The ‘F’ Word

I don’t like the way ‘F’ sounds

Eff. Phhhh. Phuh. Effeffeffeff.

It’s clumsy at the end of a word.

Makes rhyming difficult: like life

Only really rhymes with wife

And strife, I suppose.

Oh and knife – that goes.

‘F’ spoils beautiful

And starts that word we don’t like to say.

But it does have one redeeming feature:

‘Frog.’

Digitising the Frog

It’s been on my mind for a while that I have created a lot of stuff. My back catalogue includes songs, poems, cartoons, stories, games, letters and stuff that I can only describe as “stuff”.

My inclination is to continue creating. I like to blog and contribute to 6 blogs of my own creation. However my timing is inconsistent and ill-disciplined. I love to start new things – I find finishing things hard. Belbin would describe me as a ‘plant’. I like to be the ‘ideas’ person – providing a spark or an innovative solution and then moving on to the next thing. I like to think I’m a radical – laying the track for the train, but not being particularly bothered whether the train comes down it or not.

I am aware that in my role as deputy headteacher I cannot always afford to be this way. I have to see things through; to be there when the train passes through; my purposes I have to keep true; I want to be there for you.

Besides my role, I have been challenged in other ways last year. I have become aware that some of my responses to the various blogs that I read have varied in viewpoint. Like an educational butterfly I have found myself flitting from position to position to the point where I’m not really sure what I believe. I have found some of the blogging of @andrewolduk, Michael Merrick and Doug Belshaw to be helpful in beginning to secure a more stable educational philosophy.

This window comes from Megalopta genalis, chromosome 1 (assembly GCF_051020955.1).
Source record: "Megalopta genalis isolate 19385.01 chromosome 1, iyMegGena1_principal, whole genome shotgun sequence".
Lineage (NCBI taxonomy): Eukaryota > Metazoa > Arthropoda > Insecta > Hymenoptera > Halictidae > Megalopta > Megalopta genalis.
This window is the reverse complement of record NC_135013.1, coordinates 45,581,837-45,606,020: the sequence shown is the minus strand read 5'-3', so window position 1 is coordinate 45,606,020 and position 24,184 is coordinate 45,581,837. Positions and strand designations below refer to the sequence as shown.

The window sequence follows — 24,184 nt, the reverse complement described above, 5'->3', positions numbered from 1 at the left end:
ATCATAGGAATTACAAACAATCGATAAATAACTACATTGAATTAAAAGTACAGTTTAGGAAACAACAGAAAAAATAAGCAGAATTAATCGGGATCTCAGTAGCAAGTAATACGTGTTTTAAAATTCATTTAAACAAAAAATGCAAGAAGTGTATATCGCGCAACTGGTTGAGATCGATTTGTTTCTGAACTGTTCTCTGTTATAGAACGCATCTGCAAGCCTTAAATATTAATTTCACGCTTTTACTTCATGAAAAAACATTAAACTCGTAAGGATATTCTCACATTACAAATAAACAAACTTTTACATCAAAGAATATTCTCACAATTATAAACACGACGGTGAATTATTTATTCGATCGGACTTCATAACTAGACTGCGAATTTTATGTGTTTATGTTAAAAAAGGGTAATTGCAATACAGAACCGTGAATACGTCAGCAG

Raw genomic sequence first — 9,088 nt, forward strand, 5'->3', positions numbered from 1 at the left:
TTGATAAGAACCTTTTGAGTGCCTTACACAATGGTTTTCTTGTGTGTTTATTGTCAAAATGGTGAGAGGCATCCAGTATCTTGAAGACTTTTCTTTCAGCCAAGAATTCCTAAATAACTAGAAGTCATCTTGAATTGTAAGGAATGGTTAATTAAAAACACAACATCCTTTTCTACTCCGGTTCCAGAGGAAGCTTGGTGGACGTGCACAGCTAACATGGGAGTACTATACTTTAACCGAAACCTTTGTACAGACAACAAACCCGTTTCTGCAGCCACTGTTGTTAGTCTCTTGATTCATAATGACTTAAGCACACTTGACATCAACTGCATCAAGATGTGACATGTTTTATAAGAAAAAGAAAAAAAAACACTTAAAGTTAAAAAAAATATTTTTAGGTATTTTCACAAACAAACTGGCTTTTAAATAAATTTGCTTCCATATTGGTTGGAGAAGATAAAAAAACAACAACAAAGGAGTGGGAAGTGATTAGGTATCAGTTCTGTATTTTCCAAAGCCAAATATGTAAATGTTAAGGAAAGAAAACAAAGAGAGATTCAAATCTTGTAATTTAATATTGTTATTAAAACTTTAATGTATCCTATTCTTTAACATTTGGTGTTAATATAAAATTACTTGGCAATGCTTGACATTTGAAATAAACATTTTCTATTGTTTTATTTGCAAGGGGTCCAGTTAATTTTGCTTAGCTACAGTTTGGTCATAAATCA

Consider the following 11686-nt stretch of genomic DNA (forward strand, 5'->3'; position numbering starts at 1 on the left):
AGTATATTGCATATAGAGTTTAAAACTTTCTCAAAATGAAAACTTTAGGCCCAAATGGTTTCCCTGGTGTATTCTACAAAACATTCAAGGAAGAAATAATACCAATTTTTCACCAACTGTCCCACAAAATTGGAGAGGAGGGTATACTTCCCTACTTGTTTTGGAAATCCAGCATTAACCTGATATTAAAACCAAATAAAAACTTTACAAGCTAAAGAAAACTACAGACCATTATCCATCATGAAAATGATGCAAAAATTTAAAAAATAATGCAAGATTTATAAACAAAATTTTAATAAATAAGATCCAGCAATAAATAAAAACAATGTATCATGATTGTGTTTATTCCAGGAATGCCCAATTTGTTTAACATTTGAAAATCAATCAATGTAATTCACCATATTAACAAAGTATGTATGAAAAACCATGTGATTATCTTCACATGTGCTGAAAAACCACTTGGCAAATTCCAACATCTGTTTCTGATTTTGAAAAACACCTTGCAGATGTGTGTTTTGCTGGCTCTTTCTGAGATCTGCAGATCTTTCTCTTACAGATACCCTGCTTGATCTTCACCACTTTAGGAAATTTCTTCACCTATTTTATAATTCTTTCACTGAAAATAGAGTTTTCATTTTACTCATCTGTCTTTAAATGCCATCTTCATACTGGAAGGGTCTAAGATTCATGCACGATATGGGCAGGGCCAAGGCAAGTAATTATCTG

A curious parallel to this is something I’ve been working on with my mentor. I described to him that I saw myself as a Jack of all trades and master of none, and went on to sum myself up as being quite good at lots of things, and by implication, not particularly good at anything.

The obviously solution to this would be to depart on a long journey of self-discovery to Tibet or some such place, but in a shocking break from tradition I’m going to do something quite different. I’m going to digitise my content. I’m going to curate it: keeping the good, destroying the bad and then archive what’s left.

I’ve been mulling over this idea for a few ideas under the working title: ‘digitising the frog‘. And that title has stuck.

So apologies if you’re reading this – it’s going to be quite a self-indulgent place. Worse, I’ve got the hang of this #project366 thing now – I’m supposed to make a contribution to the project everyday and that’s what I’m going to do. This is entry #1

I’m going to continue to write educational stuff over at Posterous.

The King of shapes: the stellated icosahedron

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There’s nothing quite as good as mathematical toys for Christmas. After I had wrested this ‘geomac’ off the children, I made my very favourite shape – the stellated icosahedron.

I just love adding points to a platonic solid.

With 60 faces, 90 edges and 32 vertices, Euler’s formula still holds true: 32+60-90=2 (vertices+faces-edges=2 for all solids without holes in them).

The question for young mathematicians is “do all the 3D shapes you know follow this rule?” and following on from this “can you make a 3D shape that doesn’t follow this rule?” [clue: try making a donut out of geomac].